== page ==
Shaktiananda Yoga for Body, Mind and Soul Yogic Teachings in the Ashtanga Tradition of Raja Yoga, Tantra Yoga, & Kundalini Yoga

Journey of Health, Knowing and Joy

 History of Yoga Teachings and Lineage

The Teachings of Yoga have been passed down through the lineage of the Himalayan Yoga Masters to ~Gurudevi, Satguru Shri Mahashaktiananda.
She is a direct disciple of ~Premavatar Paramahansa Yogananda

 “Your experiences of suffering are with me.  I feel your burdens and understand your sorrow. You may want to leave this life. But I won’t leave you for a single day. I will leave never you. Once we have once been attracted through our hearts, even though you may make a thousand attempts, I will not be able to blank out the memory of our divine bond. It will remain with me always and your memory will persist for all time.”

~Gurudevi, Satguru Shri Mahashaktiananda 


History of Yoga Teachings and Lineage

Yogic teachings have traveled throughout the world for thousands of years. The Bhagavad-Gita is universally renowned as the jewel of India’s spiritual wisdom. Spoken by Lord Sri Krishna, the Supreme Personality of Godhead, to His intimate devotee Arjuna, the Bhagavad-Gita is the main literary support for the great religious civilization of India. The Gita’s 700 concise verses provide a definite guide to the science of Self-realization.


In the teachings of Patanjali’s Sutras there is all of the various Yogic principles and instruction for soul progress on the path. The Sage Patanjali, in his ‘Yoga Aphorisms’, defines Yoga as the suspension of the modification of the thinking principle, which is not practicable without controlling the Prana (vital force in the breath), which is intimately connected with the mind.


The Himalayan Master Mahavatar Babaji has preserved the Yogic technique; known as Kriya Yoga; and has initiated his personal disciples. This technique was brought to the western continent by ~Premavatar Paramahansa Yogananda; by Babaji’s own request.


Paramahansa Yogananda is the author of the spiritual classic,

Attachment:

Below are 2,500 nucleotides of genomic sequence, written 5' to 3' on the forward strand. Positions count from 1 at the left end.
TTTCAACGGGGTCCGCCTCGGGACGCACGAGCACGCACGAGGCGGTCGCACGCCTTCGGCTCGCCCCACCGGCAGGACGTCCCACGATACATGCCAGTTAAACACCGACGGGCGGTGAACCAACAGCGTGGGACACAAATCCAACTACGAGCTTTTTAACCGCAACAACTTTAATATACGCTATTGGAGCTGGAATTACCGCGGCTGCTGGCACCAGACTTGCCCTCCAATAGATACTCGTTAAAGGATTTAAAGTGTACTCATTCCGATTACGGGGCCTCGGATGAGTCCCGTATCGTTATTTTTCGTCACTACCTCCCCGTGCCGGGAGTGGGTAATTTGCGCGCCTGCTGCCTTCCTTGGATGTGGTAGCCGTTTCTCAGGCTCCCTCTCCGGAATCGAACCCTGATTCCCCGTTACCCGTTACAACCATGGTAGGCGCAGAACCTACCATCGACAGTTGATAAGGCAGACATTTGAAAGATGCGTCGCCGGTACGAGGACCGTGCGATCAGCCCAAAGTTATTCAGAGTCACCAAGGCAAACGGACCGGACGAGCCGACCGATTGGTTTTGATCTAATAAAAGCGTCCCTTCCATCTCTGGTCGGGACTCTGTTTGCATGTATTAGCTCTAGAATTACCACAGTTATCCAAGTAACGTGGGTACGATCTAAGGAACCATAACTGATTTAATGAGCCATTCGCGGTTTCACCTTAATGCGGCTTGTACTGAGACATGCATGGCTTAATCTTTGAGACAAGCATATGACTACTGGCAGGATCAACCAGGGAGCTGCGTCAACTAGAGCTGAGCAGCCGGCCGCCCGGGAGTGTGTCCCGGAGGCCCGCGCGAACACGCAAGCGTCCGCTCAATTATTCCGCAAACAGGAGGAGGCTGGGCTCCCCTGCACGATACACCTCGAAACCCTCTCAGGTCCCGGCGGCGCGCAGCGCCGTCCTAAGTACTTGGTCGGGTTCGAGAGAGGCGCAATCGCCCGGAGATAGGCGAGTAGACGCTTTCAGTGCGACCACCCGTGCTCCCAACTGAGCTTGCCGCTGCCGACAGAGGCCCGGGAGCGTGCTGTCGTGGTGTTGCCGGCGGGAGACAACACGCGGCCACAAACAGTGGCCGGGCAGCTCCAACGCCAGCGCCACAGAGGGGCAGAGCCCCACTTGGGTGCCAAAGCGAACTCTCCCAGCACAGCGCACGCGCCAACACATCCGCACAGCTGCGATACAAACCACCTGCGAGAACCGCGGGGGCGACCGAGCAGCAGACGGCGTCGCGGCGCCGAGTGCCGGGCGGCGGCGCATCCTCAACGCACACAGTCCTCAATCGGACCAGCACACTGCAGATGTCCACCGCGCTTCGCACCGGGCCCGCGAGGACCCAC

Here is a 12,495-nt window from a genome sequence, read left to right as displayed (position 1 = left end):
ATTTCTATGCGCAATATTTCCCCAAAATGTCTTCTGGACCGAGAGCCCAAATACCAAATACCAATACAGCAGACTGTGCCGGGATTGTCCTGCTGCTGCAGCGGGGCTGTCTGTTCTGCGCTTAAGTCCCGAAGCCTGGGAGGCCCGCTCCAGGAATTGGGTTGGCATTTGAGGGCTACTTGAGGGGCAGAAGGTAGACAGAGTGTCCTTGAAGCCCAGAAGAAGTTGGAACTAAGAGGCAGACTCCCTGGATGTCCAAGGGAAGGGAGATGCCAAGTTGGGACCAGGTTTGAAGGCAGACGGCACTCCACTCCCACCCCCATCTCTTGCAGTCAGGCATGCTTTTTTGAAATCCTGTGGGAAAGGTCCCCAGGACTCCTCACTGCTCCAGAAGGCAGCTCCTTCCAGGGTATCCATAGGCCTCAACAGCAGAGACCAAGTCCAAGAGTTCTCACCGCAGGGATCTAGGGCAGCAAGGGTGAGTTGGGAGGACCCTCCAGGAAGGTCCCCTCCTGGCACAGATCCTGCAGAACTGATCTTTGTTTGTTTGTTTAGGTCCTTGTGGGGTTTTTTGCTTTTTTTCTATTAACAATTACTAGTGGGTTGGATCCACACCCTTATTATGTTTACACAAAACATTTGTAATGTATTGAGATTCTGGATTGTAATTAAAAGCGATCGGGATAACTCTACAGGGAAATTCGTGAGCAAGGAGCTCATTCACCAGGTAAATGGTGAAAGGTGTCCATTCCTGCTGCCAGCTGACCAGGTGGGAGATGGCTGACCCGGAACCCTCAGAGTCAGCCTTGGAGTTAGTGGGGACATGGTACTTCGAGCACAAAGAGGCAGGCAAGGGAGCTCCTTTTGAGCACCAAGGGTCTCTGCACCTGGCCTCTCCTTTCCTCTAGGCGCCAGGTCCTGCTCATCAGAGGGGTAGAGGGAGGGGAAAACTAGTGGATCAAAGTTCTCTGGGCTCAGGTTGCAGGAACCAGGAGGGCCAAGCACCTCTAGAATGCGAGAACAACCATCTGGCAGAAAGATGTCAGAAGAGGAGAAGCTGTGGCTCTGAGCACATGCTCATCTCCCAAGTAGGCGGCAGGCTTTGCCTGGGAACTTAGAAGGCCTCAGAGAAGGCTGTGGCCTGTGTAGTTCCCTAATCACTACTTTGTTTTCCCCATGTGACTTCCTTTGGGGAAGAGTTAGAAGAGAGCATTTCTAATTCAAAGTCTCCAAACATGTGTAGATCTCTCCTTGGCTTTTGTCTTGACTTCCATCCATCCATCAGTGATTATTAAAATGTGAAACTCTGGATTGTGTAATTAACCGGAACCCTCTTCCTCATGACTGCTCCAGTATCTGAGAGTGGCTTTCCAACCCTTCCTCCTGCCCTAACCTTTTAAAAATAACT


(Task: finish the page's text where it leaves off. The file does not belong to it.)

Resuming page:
"Autobiography of a Yogi"

Free Online Book: Read the “Autobiography of a Yogi

~Premavatar Paramahansa Yogananda

“When doubts haunt me, when disappointments stare me in the face, and I see not one ray of hope on the horizon, I turn to Bhagavad-Gita and find a verse to comfort me; and I immediately begin to smile in the midst of overwhelming sorrow. Those who meditate on the Gita will derive fresh joy and new meanings from it every day.”
~ Mohandas K. Gandhi


The Altar

Having an altar in your place of meditation can be of help. Lighting the altar candle and offering incense can have the effect of quieting in the midst of a busy day and allow for focusing the mind before meditating.

The pictures of masters on the altar are focuses of their energy and presence. They are a reminder of the stillness found within meditation.

Making the altar beautiful and joyful with flowers and incense encourages looking up within the concerns of everyday life. Let the altar be as elaborate or as simple as is appropriate to your circumstances.

The elements of an altar are: a statue, picture of a Buddha or Bodhisattva; picture of the I Am Presence; Ascended Masters; personal Guru; flowers or a plant; a candle; a water offering cup; and an incense bowl.

In the Buddhist tradition the flowers are arranged to show aspects of the Teaching: -Single flower to show the unity of all beings; -Three flowers to represent the Three Treasures; -Four flowers may represent the Four Noble Truths of Buddhas teachings; or any expression that suits your devotion.

Flowers represent the offering of our training and may reflect the season as a reminder of impermanence.

Placing candles on the altar provide soft lighting and bring the fire element for transmutation. Through devotion to God, the human consciousness is transformed into divine consciousness. The meaning of the word altar is: altering one's consciousness. Begin to meditate with the use of decrees, prayers, and affirmations. Darkness of consciousness is transmuted into the light.

A single candle can be placed on the Buddha's left side (the right-hand side facing the altar). This represents the light of the Buddha's Teaching which comes from the compassionate heart of Buddha. For safety on a small altar, a night light or candle in a votive glass works very well.

The water offering cup placed in front of the Buddha symbolizes the cleansing power of meditation that transforms greed, anger and delusion into compassion, love and wisdom. The cup is always kept full, symbolizing that the water of the spirit is always there.

The incense bowl stands in front of the water cup. This bowl should be filled with ash or sand and should be deep enough that lit sticks of incense inserted into it can stand upright. Incense is lit and offered before a meditation period or when you feel it might be useful to have a short period of recollection to ground yourself during a busy day. The incense stick can also be used to time a meditation period. A five to six inch stick takes about 30 minutes to burn down. The perfume of the incense permeates all corners of the room and thus symbolizes the power of the Teaching to reach and transform all forms of greed, hate and delusion.

Examples of Altars

Ascended Masters Jesus and Saint Germain

The I Am Presence 

Mother Mary and Kuan Yin 



Masters of India and the Himalayas



 Rada Krishna



 Guru Paramahansa Yogananda



Ma Durga Temple 




 Devotional Altar